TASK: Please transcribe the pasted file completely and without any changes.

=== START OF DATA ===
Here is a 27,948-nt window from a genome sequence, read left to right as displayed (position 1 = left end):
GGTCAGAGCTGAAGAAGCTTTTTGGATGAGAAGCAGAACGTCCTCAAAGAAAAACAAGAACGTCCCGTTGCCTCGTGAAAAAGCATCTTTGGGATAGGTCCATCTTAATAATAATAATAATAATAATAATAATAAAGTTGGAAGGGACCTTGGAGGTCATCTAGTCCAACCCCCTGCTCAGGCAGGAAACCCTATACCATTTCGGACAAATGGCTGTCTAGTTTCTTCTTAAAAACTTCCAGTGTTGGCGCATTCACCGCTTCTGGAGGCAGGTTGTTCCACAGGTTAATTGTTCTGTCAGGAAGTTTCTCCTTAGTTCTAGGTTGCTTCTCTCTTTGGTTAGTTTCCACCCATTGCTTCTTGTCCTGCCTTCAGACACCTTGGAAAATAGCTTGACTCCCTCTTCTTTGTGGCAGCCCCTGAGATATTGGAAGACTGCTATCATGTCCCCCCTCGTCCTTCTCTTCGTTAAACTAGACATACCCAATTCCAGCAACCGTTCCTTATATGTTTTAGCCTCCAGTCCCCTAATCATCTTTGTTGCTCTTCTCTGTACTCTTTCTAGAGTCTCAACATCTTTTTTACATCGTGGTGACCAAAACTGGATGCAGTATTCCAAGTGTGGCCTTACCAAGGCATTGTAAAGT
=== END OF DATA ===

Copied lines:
Here is a 27,948-nt window from a genome sequence, read left to right as displayed (position 1 = left end):
GGTCAGAGCTGAAGAAGCTTTTTGGATGAGAAGCAGAACGTCCTCAAAGAAAAACAAGAACGTCCCGTTGCCTCGTGAAAAAGCATCTTTGGGATAGGTCCATCTTAATAATAATAATAATAATAATAATAATAAAGTTGGAAGGGACCTTGGAGGTCATCTAGTCCAACCCCCTGCTCAGGCAGGAAACCCTATACCATTTCGGACAAATGGCTGTCTAGTTTCTTCTTAAAAACTTCCAGTGTTGGCGCATTCACCGCTTCTGGAGGCAGGTTGTTCCACAGGTTAATTGTTCTGTCAGGAAGTTTCTCCTTAGTTCTAGGTTGCTTCTCTCTTTGGTTAGTTTCCACCCATTGCTTCTTGTCCTGCCTTCAGACACCTTGGAAAATAGCTTGACTCCCTCTTCTTTGTGGCAGCCCCTGAGATATTGGAAGACTGCTATCATGTCCCCCCTCGTCCTTCTCTTCGTTAAACTAGACATACCCAATTCCAGCAACCGTTCCTTATATGTTTTAGCCTCCAGTCCCCTAATCATCTTTGTTGCTCTTCTCTGTACTCTTTCTAGAGTCTCAACATCTTTTTTACATCGTGGTGACCAAAACTGGATGCAGTATTCCAAGTGTGGCCTTACCAAGGCATTGTAAAGT